From late 2017 to early 2018, Egypt welcomed a variety of exciting new developments and discoveries. The country’s tourism industry, which is central to Egypt’s economy, had seen a massive decline after years of political turmoil. However, these announcements are expected to increase visitor numbers and re-establish the Land of the Pharaohs as a popular holiday destination.
Find out more about Egypt’s most recent tomb discoveries, a mummy and the opening of the Grand Egyptian Museum:
Hetpet’s Tomb Found
The most recent of Egypt’s string of discoveries was a 4,400-year-old tomb just outside the capital of Cairo. Archaeologists believe the mud-brick tomb belonged to a woman known as Hetpet. A known figure in Egyptian antiquity, Hetpet is thought to have been close to the royals of the 5th dynasty.
Although her mummy has not been found, fragments of her artefacts were discovered in the same area in 1909. Within the tomb, wall paintings were also found depicting Hetpet observing different fishing and hunting scenes. Interestingly, another wall painting depicts a monkey – a common domestic animal at that time – dancing in front of an orchestra.
Archaeologists have been making discoveries near the site since the 19th century. Located within the wider area of Giza’s western necropolis, the zone is known to hold tombs from the Old Kingdom. The most recent excavation was led by Mustafa Waziri, who believes there is still more to be found. Waziri informed reporters that up to 300 cubic metres of earth were moved to uncover the tomb. Work is also already underway to find Hetpet’s second tomb.
Mummy Discovered in Luxor
Two previously unexplored tombs were finally brought into the light of day in late 2017. Although originally surveyed by a German Egyptologist in the 1990s, one was never opened and the other only excavated to its entrance. Alongside carved figurines, a spectacular mural and wooden masks, the biggest discovery was a 3,500-year-old mummy wrapped in linen – believed to be that of a senior official.
The tombs lie in a cemetery on the west bank of the Nile, close to the Valley of the Kings. Dating to the 18th Dynasty, the official most likely served at the ancient capital of Thebes, which is now a UNESCO World Heritage Site. Both tombs are large structures, with one featuring a courtyard and a six-metre burial shaft leading to four side chambers. In contrast, the other has five entrances, with a rectangular hall containing two burial shafts.
King Tut’s Treasures go on Tour
The boy pharaoh of the 18th Egyptian Dynasty, King Tutankhamun ruled for only ten years before his sudden death at the age of 19. But despite his short reign, Tutankhamun is one of the best-known ancient Egyptian kings due to the discovery of his tomb. Excavated in the Valley of the Kings in 1922, his remains and golden treasures have held millions in awe.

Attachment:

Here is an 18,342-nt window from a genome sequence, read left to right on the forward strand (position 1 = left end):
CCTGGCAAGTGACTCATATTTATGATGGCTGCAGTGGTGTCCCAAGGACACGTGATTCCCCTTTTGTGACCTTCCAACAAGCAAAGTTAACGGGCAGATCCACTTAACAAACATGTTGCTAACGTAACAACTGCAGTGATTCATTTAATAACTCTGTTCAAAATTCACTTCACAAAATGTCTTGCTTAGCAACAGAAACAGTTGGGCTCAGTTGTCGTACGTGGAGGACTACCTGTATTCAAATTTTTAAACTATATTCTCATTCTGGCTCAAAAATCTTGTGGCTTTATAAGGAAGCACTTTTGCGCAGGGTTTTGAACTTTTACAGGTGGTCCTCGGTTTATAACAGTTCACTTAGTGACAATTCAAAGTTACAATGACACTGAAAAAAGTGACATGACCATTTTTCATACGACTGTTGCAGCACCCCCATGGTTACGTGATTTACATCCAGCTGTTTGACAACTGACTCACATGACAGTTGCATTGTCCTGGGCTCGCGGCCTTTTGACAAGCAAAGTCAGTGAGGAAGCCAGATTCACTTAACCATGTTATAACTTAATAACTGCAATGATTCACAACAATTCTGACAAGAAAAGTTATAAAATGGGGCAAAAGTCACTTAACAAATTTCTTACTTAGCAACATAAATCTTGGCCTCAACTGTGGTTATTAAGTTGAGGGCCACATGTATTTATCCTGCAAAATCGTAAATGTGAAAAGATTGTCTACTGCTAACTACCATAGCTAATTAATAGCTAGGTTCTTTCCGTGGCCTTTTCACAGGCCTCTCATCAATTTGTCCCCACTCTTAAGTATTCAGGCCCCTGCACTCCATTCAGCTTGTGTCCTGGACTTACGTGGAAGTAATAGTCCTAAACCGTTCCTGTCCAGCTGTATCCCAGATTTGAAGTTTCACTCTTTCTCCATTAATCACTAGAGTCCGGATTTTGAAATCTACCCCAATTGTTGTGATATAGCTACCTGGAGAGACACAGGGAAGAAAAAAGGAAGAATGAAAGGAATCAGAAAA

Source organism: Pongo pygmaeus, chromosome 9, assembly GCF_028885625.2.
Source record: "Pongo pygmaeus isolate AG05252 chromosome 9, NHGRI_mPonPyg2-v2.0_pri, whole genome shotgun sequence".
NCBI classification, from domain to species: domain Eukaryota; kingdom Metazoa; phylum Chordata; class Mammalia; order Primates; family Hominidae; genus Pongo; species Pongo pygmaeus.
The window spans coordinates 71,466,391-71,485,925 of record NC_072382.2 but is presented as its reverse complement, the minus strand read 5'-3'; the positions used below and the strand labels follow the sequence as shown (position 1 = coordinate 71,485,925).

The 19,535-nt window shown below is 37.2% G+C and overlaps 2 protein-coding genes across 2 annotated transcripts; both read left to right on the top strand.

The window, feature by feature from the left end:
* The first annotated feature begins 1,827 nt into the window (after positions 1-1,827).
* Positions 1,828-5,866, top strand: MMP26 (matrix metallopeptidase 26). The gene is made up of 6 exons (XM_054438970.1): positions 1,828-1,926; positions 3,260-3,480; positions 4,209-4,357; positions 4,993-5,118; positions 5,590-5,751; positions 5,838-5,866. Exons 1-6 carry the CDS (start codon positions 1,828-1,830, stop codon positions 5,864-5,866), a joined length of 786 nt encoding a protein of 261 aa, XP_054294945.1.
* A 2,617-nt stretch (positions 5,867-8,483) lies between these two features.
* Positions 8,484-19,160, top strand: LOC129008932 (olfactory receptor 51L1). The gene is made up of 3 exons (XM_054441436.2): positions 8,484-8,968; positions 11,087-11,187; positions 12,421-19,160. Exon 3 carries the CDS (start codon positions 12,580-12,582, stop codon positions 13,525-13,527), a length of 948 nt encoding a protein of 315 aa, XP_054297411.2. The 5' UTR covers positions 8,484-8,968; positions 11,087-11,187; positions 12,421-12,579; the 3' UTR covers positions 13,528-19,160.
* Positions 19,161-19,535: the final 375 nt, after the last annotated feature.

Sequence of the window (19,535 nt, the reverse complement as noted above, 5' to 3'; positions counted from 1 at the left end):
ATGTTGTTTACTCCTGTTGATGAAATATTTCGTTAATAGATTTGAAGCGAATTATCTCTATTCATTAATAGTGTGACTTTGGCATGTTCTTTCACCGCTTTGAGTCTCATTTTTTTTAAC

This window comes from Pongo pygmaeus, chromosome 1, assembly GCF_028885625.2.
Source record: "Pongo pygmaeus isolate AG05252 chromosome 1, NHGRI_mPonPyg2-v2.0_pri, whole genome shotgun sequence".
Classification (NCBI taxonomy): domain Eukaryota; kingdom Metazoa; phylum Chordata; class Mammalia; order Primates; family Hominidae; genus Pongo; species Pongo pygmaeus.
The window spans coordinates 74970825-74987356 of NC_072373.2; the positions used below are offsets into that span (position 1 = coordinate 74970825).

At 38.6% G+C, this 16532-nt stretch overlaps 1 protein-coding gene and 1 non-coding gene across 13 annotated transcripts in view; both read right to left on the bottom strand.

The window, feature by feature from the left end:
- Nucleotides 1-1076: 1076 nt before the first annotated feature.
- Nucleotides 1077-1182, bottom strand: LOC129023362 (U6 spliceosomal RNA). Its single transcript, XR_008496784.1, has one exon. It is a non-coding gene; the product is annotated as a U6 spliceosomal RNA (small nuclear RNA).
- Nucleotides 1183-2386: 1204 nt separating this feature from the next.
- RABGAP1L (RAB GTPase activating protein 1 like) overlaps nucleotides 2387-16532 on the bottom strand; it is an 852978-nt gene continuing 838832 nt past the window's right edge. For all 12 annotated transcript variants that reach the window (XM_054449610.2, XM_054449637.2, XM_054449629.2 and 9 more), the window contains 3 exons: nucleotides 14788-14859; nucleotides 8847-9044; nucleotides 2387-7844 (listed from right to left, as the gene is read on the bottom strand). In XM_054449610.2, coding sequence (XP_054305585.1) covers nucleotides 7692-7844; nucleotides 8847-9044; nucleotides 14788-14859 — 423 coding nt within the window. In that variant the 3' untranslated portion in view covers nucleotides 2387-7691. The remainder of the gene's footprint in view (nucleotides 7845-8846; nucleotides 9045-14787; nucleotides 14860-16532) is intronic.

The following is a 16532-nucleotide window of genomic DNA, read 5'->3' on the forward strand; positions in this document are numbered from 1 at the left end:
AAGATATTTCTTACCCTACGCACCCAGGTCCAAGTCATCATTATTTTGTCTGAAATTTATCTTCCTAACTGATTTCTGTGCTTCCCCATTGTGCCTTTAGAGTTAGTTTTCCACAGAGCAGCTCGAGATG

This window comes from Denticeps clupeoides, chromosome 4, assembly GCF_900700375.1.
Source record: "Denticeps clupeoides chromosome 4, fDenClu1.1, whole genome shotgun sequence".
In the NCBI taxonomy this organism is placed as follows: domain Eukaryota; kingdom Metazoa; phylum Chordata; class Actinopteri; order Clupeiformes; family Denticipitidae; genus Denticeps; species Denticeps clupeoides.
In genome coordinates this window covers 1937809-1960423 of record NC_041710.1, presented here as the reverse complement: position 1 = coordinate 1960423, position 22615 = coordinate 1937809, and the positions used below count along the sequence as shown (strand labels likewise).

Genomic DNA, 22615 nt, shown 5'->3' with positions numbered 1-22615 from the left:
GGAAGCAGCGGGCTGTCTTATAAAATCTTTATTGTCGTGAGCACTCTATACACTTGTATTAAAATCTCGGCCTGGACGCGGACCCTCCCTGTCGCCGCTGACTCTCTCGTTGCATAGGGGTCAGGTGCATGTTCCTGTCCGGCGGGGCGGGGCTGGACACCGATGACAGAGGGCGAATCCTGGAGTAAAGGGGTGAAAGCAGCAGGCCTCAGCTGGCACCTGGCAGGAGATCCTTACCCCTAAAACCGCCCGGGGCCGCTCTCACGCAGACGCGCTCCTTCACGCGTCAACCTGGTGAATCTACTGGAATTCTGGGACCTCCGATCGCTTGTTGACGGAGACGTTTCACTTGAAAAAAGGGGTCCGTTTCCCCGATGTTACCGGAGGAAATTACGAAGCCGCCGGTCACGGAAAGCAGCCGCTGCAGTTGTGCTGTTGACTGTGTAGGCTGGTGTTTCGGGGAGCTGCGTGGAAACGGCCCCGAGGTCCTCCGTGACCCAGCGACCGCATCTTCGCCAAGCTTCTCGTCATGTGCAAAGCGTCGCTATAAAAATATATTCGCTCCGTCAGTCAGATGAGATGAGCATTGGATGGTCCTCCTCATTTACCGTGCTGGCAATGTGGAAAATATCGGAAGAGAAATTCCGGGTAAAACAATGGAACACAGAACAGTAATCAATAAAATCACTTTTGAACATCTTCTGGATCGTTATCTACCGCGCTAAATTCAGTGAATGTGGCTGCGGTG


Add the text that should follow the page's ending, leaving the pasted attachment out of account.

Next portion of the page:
Previously exhibited in Cairo, King Tut’s treasures were recently transported more than 7,500 miles to be displayed in Los Angeles. More than 150 original artefacts, many of which haven’t been seen outside Cairo, were packed into 20 crates and travelled with their own special security team. The world premiere of the ‘King Tut: Treasures of the Golden Pharaoh’ exhibition will run from March 24th 2018 to January 6th 2019 before moving to Europe. The items will then go on permanent display back in Cairo.
Tickets for the exhibition are already selling fast. If you’re planning a trip to Los Angeles we would recommended booking soon to avoid disappointment.
Grand Egyptian Museum Opening
Hailed as the most impressive structure built in Cairo since the Great Pyramids, the Grand Egyptian Museum is set to open in late August 2018. The building is the world’s largest archaeological museum and cost nearly $1 billion to build. The 650,000-square-foot building will hold thousands of ancient artefacts, many of which have never been seen by the public. The museum was in the works for nearly a decade and tens of thousands of visitors are expected per day. The blockbuster exhibition will reveal King Tutankhamun’s tomb and the museum’s latest technology includes virtual reality.
Dublin-based company, Heneghan Peng, designed the building after winning one of the largest architectural competitions in history. Organizers received 1,557 entries from 82 countries before deciding on a winner. The building lies just two kilometres from the pyramids and is shaped like a chambered triangle, with a translucent stone wall constituting the front facade. The north and south walls align with the Great Pyramid of Khufu and the Pyramid of Menkaure. A large plaza sits in front of the building and is filled with date plants. Inside the entrance is a large atrium housing 43 statues, including a 3,000 year old statue of Ramses II – one of Egypt’s most famous pharaohs.